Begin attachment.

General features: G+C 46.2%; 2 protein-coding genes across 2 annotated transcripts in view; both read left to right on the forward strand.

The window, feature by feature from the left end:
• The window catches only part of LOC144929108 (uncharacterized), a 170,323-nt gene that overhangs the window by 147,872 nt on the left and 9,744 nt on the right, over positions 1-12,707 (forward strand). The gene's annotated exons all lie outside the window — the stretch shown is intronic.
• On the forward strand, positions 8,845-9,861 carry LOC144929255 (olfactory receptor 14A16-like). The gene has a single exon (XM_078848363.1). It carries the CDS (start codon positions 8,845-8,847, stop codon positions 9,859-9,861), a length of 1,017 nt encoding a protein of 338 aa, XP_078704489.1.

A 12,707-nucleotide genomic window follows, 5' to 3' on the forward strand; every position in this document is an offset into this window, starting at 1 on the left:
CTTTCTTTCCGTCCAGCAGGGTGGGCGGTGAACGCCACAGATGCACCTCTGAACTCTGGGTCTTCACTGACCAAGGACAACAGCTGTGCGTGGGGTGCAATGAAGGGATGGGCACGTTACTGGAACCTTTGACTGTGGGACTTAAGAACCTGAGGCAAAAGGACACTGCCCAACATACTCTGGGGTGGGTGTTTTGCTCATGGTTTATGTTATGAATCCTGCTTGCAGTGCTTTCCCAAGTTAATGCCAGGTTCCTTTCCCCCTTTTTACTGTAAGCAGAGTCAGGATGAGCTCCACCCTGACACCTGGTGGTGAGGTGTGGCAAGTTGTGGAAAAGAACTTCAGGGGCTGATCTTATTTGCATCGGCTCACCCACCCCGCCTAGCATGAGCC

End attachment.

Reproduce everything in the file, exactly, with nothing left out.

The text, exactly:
General features: G+C 46.2%; 2 protein-coding genes across 2 annotated transcripts in view; both read left to right on the forward strand.

The window, feature by feature from the left end:
• The window catches only part of LOC144929108 (uncharacterized), a 170,323-nt gene that overhangs the window by 147,872 nt on the left and 9,744 nt on the right, over positions 1-12,707 (forward strand). The gene's annotated exons all lie outside the window — the stretch shown is intronic.
• On the forward strand, positions 8,845-9,861 carry LOC144929255 (olfactory receptor 14A16-like). The gene has a single exon (XM_078848363.1). It carries the CDS (start codon positions 8,845-8,847, stop codon positions 9,859-9,861), a length of 1,017 nt encoding a protein of 338 aa, XP_078704489.1.

A 12,707-nucleotide genomic window follows, 5' to 3' on the forward strand; every position in this document is an offset into this window, starting at 1 on the left:
CTTTCTTTCCGTCCAGCAGGGTGGGCGGTGAACGCCACAGATGCACCTCTGAACTCTGGGTCTTCACTGACCAAGGACAACAGCTGTGCGTGGGGTGCAATGAAGGGATGGGCACGTTACTGGAACCTTTGACTGTGGGACTTAAGAACCTGAGGCAAAAGGACACTGCCCAACATACTCTGGGGTGGGTGTTTTGCTCATGGTTTATGTTATGAATCCTGCTTGCAGTGCTTTCCCAAGTTAATGCCAGGTTCCTTTCCCCCTTTTTACTGTAAGCAGAGTCAGGATGAGCTCCACCCTGACACCTGGTGGTGAGGTGTGGCAAGTTGTGGAAAAGAACTTCAGGGGCTGATCTTATTTGCATCGGCTCACCCACCCCGCCTAGCATGAGCC